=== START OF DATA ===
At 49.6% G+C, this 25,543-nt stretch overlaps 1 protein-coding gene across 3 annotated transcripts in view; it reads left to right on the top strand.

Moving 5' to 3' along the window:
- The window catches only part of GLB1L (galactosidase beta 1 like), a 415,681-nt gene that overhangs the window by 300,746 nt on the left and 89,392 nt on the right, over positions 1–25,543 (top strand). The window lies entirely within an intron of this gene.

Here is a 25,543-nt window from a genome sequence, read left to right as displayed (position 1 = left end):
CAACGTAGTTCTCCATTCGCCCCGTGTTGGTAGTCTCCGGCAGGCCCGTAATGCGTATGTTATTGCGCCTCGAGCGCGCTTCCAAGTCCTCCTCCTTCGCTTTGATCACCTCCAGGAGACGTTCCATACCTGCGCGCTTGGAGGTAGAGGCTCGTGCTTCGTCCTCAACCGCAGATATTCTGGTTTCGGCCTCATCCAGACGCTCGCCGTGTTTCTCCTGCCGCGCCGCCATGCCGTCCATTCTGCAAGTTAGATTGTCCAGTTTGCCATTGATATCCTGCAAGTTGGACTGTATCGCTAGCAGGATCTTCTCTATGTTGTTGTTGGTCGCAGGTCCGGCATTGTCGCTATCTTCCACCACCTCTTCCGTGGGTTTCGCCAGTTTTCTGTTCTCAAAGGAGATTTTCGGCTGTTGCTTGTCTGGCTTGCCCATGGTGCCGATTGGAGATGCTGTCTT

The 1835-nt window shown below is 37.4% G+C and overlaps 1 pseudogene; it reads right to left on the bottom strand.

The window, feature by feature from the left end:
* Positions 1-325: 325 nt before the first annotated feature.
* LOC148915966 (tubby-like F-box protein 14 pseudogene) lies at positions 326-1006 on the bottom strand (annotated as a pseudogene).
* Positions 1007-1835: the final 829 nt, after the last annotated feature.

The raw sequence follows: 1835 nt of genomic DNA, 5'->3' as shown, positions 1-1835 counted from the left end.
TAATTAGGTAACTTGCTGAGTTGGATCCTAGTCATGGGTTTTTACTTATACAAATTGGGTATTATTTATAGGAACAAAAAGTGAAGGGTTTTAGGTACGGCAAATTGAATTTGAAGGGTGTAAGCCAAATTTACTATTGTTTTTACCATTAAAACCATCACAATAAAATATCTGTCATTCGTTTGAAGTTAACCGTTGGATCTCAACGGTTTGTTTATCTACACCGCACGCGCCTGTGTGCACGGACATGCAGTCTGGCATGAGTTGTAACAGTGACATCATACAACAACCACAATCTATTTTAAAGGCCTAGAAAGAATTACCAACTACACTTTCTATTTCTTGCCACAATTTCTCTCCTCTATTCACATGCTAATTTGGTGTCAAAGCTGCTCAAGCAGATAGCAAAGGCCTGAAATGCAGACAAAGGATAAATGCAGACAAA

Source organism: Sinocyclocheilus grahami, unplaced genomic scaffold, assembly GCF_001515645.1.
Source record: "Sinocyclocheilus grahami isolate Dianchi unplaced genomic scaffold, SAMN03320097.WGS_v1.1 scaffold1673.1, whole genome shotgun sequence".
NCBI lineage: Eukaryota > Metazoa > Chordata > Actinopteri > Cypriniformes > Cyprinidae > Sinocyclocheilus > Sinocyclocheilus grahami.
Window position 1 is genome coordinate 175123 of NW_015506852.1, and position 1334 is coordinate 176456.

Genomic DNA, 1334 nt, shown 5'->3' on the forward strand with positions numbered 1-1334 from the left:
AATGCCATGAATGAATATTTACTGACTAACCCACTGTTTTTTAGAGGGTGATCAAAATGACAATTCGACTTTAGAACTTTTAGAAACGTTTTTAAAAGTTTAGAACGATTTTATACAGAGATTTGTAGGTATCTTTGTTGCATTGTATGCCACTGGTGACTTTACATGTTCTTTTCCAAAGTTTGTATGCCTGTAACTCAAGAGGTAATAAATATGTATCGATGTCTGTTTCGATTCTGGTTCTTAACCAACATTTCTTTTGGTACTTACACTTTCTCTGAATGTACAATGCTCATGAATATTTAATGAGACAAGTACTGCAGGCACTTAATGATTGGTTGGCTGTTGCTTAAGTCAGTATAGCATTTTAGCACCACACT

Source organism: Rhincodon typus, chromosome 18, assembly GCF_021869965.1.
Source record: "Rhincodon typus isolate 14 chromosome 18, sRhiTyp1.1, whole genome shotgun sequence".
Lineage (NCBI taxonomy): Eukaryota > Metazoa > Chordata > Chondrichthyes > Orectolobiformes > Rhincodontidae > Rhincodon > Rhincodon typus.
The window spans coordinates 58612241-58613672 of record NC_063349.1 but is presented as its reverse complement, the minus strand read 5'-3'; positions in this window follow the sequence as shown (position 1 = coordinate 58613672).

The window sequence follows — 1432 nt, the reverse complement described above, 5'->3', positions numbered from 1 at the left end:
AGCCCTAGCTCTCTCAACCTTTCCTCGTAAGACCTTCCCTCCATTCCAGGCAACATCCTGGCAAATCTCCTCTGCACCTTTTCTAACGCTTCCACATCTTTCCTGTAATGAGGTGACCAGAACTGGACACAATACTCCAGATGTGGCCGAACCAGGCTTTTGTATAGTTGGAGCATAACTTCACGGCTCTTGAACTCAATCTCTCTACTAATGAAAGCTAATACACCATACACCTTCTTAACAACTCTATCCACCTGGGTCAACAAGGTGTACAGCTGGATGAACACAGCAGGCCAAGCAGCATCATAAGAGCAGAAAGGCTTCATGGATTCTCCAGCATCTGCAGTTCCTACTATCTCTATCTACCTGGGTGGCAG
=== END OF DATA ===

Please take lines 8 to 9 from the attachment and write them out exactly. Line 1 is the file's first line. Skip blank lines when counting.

* Positions 1-325: 325 nt before the first annotated feature.
* LOC148915966 (tubby-like F-box protein 14 pseudogene) lies at positions 326-1006 on the bottom strand (annotated as a pseudogene).